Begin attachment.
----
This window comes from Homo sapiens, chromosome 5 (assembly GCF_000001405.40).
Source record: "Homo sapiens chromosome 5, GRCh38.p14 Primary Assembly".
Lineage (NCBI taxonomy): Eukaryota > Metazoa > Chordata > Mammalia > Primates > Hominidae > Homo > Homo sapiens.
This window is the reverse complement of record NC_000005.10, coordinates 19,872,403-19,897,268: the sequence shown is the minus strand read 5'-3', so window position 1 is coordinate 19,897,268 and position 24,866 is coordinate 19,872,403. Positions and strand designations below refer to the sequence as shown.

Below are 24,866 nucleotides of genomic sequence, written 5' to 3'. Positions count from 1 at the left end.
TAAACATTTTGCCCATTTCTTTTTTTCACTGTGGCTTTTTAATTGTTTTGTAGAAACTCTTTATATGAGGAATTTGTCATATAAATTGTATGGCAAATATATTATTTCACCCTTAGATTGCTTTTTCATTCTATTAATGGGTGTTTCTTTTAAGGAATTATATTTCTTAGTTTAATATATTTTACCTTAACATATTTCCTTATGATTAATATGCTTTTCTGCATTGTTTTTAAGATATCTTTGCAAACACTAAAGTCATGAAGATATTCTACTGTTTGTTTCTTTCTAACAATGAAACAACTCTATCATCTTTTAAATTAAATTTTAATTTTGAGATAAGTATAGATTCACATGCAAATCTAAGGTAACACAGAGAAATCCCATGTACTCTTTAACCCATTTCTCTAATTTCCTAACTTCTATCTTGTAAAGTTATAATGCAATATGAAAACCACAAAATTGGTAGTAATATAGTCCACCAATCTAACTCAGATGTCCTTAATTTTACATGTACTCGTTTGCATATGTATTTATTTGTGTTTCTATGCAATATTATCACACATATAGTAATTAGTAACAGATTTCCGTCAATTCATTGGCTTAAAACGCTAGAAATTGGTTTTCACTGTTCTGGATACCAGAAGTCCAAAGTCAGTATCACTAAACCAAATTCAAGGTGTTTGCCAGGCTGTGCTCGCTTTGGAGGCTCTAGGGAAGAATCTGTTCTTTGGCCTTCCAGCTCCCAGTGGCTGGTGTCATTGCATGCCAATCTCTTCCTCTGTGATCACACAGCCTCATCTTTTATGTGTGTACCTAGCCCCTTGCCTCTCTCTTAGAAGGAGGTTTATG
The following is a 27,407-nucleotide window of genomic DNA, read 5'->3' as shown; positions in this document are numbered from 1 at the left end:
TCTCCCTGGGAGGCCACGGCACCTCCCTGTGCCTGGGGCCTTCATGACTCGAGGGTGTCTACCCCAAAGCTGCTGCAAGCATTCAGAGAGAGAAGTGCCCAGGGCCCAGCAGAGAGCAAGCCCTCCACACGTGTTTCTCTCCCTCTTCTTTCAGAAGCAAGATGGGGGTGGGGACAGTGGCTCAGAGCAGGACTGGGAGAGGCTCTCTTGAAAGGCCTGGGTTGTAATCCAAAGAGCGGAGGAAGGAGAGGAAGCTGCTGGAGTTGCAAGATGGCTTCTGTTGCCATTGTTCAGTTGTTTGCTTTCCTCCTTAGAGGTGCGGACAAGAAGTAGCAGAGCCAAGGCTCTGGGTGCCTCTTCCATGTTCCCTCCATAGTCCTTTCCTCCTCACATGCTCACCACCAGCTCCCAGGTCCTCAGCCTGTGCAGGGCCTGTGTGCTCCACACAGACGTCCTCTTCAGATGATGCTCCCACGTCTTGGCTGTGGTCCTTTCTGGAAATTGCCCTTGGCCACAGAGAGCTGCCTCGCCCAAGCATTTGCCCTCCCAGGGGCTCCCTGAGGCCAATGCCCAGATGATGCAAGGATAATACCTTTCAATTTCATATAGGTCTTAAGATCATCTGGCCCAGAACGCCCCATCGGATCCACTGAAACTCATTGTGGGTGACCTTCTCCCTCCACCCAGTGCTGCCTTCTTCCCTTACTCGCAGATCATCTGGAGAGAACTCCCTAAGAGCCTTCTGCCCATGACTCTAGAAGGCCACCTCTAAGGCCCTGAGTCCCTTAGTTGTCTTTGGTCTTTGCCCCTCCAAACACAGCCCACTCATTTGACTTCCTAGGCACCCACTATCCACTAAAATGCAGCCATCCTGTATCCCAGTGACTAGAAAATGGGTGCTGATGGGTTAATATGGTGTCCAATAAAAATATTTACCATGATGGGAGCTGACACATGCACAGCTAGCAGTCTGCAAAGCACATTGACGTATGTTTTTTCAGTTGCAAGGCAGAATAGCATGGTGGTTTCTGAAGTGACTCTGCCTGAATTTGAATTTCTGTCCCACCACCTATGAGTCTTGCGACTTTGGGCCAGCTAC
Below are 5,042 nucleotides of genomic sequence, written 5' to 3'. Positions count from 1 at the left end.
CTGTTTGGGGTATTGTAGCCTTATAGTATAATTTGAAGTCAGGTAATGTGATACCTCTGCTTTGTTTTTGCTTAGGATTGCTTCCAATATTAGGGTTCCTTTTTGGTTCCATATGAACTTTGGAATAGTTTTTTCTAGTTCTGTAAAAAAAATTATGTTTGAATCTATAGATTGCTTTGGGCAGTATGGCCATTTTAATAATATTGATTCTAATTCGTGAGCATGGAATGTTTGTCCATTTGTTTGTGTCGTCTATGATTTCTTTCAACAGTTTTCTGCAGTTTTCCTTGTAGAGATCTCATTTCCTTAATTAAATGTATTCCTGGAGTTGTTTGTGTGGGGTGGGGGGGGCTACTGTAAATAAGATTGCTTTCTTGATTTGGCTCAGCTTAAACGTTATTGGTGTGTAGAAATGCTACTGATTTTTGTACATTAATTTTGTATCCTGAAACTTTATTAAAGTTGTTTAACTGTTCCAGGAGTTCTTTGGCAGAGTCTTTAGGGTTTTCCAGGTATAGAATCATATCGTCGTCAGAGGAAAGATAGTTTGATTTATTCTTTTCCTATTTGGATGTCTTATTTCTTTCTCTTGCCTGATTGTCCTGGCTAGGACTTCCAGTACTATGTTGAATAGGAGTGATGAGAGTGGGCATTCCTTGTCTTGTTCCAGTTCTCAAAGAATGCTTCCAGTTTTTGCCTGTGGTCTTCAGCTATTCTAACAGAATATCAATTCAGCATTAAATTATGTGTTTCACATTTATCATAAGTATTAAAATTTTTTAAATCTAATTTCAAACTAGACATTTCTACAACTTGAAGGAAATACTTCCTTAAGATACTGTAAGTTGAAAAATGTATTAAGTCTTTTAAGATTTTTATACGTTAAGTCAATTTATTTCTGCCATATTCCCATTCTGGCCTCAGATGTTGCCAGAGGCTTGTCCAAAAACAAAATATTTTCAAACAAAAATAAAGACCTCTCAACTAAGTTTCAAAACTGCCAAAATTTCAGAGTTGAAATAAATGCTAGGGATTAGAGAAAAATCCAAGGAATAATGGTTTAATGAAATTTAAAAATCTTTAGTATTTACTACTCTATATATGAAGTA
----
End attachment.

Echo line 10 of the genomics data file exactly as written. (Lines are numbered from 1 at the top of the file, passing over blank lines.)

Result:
CTGTTTGGGGTATTGTAGCCTTATAGTATAATTTGAAGTCAGGTAATGTGATACCTCTGCTTTGTTTTTGCTTAGGATTGCTTCCAATATTAGGGTTCCTTTTTGGTTCCATATGAACTTTGGAATAGTTTTTTCTAGTTCTGTAAAAAAAATTATGTTTGAATCTATAGATTGCTTTGGGCAGTATGGCCATTTTAATAATATTGATTCTAATTCGTGAGCATGGAATGTTTGTCCATTTGTTTGTGTCGTCTATGATTTCTTTCAACAGTTTTCTGCAGTTTTCCTTGTAGAGATCTCATTTCCTTAATTAAATGTATTCCTGGAGTTGTTTGTGTGGGGTGGGGGGGGCTACTGTAAATAAGATTGCTTTCTTGATTTGGCTCAGCTTAAACGTTATTGGTGTGTAGAAATGCTACTGATTTTTGTACATTAATTTTGTATCCTGAAACTTTATTAAAGTTGTTTAACTGTTCCAGGAGTTCTTTGGCAGAGTCTTTAGGGTTTTCCAGGTATAGAATCATATCGTCGTCAGAGGAAAGATAGTTTGATTTATTCTTTTCCTATTTGGATGTCTTATTTCTTTCTCTTGCCTGATTGTCCTGGCTAGGACTTCCAGTACTATGTTGAATAGGAGTGATGAGAGTGGGCATTCCTTGTCTTGTTCCAGTTCTCAAAGAATGCTTCCAGTTTTTGCCTGTGGTCTTCAGCTATTCTAACAGAATATCAATTCAGCATTAAATTATGTGTTTCACATTTATCATAAGTATTAAAATTTTTTAAATCTAATTTCAAACTAGACATTTCTACAACTTGAAGGAAATACTTCCTTAAGATACTGTAAGTTGAAAAATGTATTAAGTCTTTTAAGATTTTTATACGTTAAGTCAATTTATTTCTGCCATATTCCCATTCTGGCCTCAGATGTTGCCAGAGGCTTGTCCAAAAACAAAATATTTTCAAACAAAAATAAAGACCTCTCAACTAAGTTTCAAAACTGCCAAAATTTCAGAGTTGAAATAAATGCTAGGGATTAGAGAAAAATCCAAGGAATAATGGTTTAATGAAATTTAAAAATCTTTAGTATTTACTACTCTATATATGAAGTA